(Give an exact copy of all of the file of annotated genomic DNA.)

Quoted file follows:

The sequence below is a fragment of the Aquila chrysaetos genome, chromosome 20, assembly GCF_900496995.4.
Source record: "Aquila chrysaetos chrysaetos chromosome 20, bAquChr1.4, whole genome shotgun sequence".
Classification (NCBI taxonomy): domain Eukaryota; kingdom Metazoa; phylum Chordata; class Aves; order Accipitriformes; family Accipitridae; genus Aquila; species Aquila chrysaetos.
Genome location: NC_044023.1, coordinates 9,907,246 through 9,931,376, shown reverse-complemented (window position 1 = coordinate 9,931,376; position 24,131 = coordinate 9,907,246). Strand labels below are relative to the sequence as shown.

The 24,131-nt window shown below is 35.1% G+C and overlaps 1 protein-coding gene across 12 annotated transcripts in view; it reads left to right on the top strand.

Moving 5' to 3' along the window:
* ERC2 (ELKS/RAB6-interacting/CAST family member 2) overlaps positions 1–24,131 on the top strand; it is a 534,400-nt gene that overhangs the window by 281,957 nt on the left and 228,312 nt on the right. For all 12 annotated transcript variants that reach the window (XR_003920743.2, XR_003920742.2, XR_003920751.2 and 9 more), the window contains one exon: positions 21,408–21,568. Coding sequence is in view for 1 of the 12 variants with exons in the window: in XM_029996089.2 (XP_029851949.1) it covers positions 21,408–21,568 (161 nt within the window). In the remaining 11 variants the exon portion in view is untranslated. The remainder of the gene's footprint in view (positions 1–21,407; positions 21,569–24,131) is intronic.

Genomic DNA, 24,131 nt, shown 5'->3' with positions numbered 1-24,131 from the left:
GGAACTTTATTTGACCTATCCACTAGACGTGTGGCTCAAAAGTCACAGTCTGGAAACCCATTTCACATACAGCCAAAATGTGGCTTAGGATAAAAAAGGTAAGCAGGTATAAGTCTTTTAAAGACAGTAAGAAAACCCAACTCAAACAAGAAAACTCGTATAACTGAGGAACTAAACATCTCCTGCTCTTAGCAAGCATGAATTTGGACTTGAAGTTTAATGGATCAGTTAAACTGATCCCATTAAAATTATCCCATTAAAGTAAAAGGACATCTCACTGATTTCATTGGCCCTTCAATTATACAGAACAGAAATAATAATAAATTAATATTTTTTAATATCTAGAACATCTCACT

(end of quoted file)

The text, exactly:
The sequence below is a fragment of the Aquila chrysaetos genome, chromosome 20, assembly GCF_900496995.4.
Source record: "Aquila chrysaetos chrysaetos chromosome 20, bAquChr1.4, whole genome shotgun sequence".
Classification (NCBI taxonomy): domain Eukaryota; kingdom Metazoa; phylum Chordata; class Aves; order Accipitriformes; family Accipitridae; genus Aquila; species Aquila chrysaetos.
Genome location: NC_044023.1, coordinates 9,907,246 through 9,931,376, shown reverse-complemented (window position 1 = coordinate 9,931,376; position 24,131 = coordinate 9,907,246). Strand labels below are relative to the sequence as shown.

The 24,131-nt window shown below is 35.1% G+C and overlaps 1 protein-coding gene across 12 annotated transcripts in view; it reads left to right on the top strand.

Moving 5' to 3' along the window:
* ERC2 (ELKS/RAB6-interacting/CAST family member 2) overlaps positions 1–24,131 on the top strand; it is a 534,400-nt gene that overhangs the window by 281,957 nt on the left and 228,312 nt on the right. For all 12 annotated transcript variants that reach the window (XR_003920743.2, XR_003920742.2, XR_003920751.2 and 9 more), the window contains one exon: positions 21,408–21,568. Coding sequence is in view for 1 of the 12 variants with exons in the window: in XM_029996089.2 (XP_029851949.1) it covers positions 21,408–21,568 (161 nt within the window). In the remaining 11 variants the exon portion in view is untranslated. The remainder of the gene's footprint in view (positions 1–21,407; positions 21,569–24,131) is intronic.

Genomic DNA, 24,131 nt, shown 5'->3' with positions numbered 1-24,131 from the left:
GGAACTTTATTTGACCTATCCACTAGACGTGTGGCTCAAAAGTCACAGTCTGGAAACCCATTTCACATACAGCCAAAATGTGGCTTAGGATAAAAAAGGTAAGCAGGTATAAGTCTTTTAAAGACAGTAAGAAAACCCAACTCAAACAAGAAAACTCGTATAACTGAGGAACTAAACATCTCCTGCTCTTAGCAAGCATGAATTTGGACTTGAAGTTTAATGGATCAGTTAAACTGATCCCATTAAAATTATCCCATTAAAGTAAAAGGACATCTCACTGATTTCATTGGCCCTTCAATTATACAGAACAGAAATAATAATAAATTAATATTTTTTAATATCTAGAACATCTCACT